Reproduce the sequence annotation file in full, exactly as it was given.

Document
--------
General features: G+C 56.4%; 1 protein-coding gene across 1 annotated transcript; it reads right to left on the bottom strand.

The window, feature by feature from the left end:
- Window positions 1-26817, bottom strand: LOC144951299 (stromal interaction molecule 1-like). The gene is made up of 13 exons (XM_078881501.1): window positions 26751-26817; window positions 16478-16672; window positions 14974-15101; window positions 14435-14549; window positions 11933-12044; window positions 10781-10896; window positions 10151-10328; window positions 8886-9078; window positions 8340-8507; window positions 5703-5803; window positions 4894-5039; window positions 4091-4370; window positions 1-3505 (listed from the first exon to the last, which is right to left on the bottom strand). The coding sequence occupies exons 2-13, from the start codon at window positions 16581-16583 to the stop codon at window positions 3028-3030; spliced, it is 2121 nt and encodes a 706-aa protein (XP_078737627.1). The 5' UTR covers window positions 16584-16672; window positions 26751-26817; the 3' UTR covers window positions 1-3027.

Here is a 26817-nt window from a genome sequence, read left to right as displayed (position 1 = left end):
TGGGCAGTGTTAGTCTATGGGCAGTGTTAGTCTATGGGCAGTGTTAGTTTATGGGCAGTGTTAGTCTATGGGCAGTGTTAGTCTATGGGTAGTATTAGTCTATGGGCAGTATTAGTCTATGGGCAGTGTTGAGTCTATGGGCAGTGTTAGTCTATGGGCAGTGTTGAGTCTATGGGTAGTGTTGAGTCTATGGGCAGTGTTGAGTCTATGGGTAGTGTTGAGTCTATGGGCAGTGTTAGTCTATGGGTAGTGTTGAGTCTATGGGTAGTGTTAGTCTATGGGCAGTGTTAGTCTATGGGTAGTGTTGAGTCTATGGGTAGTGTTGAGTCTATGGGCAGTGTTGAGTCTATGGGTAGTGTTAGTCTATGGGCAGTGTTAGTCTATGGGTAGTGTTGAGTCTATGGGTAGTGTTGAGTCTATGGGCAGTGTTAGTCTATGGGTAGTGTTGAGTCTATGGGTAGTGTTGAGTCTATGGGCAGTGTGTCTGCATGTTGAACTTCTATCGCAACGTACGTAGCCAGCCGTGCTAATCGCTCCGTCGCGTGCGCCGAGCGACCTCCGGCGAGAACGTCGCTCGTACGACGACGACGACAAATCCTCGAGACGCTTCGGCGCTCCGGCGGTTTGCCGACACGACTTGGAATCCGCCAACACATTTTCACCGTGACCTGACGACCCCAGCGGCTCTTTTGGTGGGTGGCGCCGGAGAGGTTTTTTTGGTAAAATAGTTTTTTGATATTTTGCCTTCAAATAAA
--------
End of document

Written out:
General features: G+C 56.4%; 1 protein-coding gene across 1 annotated transcript; it reads right to left on the bottom strand.

The window, feature by feature from the left end:
- Window positions 1-26817, bottom strand: LOC144951299 (stromal interaction molecule 1-like). The gene is made up of 13 exons (XM_078881501.1): window positions 26751-26817; window positions 16478-16672; window positions 14974-15101; window positions 14435-14549; window positions 11933-12044; window positions 10781-10896; window positions 10151-10328; window positions 8886-9078; window positions 8340-8507; window positions 5703-5803; window positions 4894-5039; window positions 4091-4370; window positions 1-3505 (listed from the first exon to the last, which is right to left on the bottom strand). The coding sequence occupies exons 2-13, from the start codon at window positions 16581-16583 to the stop codon at window positions 3028-3030; spliced, it is 2121 nt and encodes a 706-aa protein (XP_078737627.1). The 5' UTR covers window positions 16584-16672; window positions 26751-26817; the 3' UTR covers window positions 1-3027.

Here is a 26817-nt window from a genome sequence, read left to right as displayed (position 1 = left end):
TGGGCAGTGTTAGTCTATGGGCAGTGTTAGTCTATGGGCAGTGTTAGTTTATGGGCAGTGTTAGTCTATGGGCAGTGTTAGTCTATGGGTAGTATTAGTCTATGGGCAGTATTAGTCTATGGGCAGTGTTGAGTCTATGGGCAGTGTTAGTCTATGGGCAGTGTTGAGTCTATGGGTAGTGTTGAGTCTATGGGCAGTGTTGAGTCTATGGGTAGTGTTGAGTCTATGGGCAGTGTTAGTCTATGGGTAGTGTTGAGTCTATGGGTAGTGTTAGTCTATGGGCAGTGTTAGTCTATGGGTAGTGTTGAGTCTATGGGTAGTGTTGAGTCTATGGGCAGTGTTGAGTCTATGGGTAGTGTTAGTCTATGGGCAGTGTTAGTCTATGGGTAGTGTTGAGTCTATGGGTAGTGTTGAGTCTATGGGCAGTGTTAGTCTATGGGTAGTGTTGAGTCTATGGGTAGTGTTGAGTCTATGGGCAGTGTGTCTGCATGTTGAACTTCTATCGCAACGTACGTAGCCAGCCGTGCTAATCGCTCCGTCGCGTGCGCCGAGCGACCTCCGGCGAGAACGTCGCTCGTACGACGACGACGACAAATCCTCGAGACGCTTCGGCGCTCCGGCGGTTTGCCGACACGACTTGGAATCCGCCAACACATTTTCACCGTGACCTGACGACCCCAGCGGCTCTTTTGGTGGGTGGCGCCGGAGAGGTTTTTTTGGTAAAATAGTTTTTTGATATTTTGCCTTCAAATAAA